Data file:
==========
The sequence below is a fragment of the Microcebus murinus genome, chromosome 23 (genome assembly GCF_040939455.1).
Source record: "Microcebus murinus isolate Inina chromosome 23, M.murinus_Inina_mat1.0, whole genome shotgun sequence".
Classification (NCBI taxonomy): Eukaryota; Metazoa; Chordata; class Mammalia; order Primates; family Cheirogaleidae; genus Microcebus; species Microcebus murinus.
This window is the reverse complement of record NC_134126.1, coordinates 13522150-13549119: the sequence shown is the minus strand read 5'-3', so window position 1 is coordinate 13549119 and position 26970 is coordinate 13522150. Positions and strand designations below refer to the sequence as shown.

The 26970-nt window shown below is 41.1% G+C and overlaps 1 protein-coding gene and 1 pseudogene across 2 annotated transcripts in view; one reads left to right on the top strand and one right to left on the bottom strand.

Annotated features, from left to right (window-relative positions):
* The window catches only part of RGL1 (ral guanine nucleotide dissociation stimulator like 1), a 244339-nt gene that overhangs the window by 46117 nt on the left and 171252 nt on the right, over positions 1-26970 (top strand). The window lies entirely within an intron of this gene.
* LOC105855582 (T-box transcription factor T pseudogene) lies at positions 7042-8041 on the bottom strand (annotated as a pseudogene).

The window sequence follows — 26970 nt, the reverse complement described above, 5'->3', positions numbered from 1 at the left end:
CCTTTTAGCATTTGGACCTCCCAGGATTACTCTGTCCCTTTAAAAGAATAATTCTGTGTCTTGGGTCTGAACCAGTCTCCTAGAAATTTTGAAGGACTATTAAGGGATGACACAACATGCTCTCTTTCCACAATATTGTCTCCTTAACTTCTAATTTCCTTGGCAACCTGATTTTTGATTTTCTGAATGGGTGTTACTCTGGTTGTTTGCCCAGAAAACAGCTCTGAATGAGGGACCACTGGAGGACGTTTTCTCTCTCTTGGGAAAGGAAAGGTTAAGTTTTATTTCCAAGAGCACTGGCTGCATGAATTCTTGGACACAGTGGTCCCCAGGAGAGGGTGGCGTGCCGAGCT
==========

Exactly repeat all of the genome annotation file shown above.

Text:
The sequence below is a fragment of the Microcebus murinus genome, chromosome 23 (genome assembly GCF_040939455.1).
Source record: "Microcebus murinus isolate Inina chromosome 23, M.murinus_Inina_mat1.0, whole genome shotgun sequence".
Classification (NCBI taxonomy): Eukaryota; Metazoa; Chordata; class Mammalia; order Primates; family Cheirogaleidae; genus Microcebus; species Microcebus murinus.
This window is the reverse complement of record NC_134126.1, coordinates 13522150-13549119: the sequence shown is the minus strand read 5'-3', so window position 1 is coordinate 13549119 and position 26970 is coordinate 13522150. Positions and strand designations below refer to the sequence as shown.

The 26970-nt window shown below is 41.1% G+C and overlaps 1 protein-coding gene and 1 pseudogene across 2 annotated transcripts in view; one reads left to right on the top strand and one right to left on the bottom strand.

Annotated features, from left to right (window-relative positions):
* The window catches only part of RGL1 (ral guanine nucleotide dissociation stimulator like 1), a 244339-nt gene that overhangs the window by 46117 nt on the left and 171252 nt on the right, over positions 1-26970 (top strand). The window lies entirely within an intron of this gene.
* LOC105855582 (T-box transcription factor T pseudogene) lies at positions 7042-8041 on the bottom strand (annotated as a pseudogene).

The window sequence follows — 26970 nt, the reverse complement described above, 5'->3', positions numbered from 1 at the left end:
CCTTTTAGCATTTGGACCTCCCAGGATTACTCTGTCCCTTTAAAAGAATAATTCTGTGTCTTGGGTCTGAACCAGTCTCCTAGAAATTTTGAAGGACTATTAAGGGATGACACAACATGCTCTCTTTCCACAATATTGTCTCCTTAACTTCTAATTTCCTTGGCAACCTGATTTTTGATTTTCTGAATGGGTGTTACTCTGGTTGTTTGCCCAGAAAACAGCTCTGAATGAGGGACCACTGGAGGACGTTTTCTCTCTCTTGGGAAAGGAAAGGTTAAGTTTTATTTCCAAGAGCACTGGCTGCATGAATTCTTGGACACAGTGGTCCCCAGGAGAGGGTGGCGTGCCGAGCT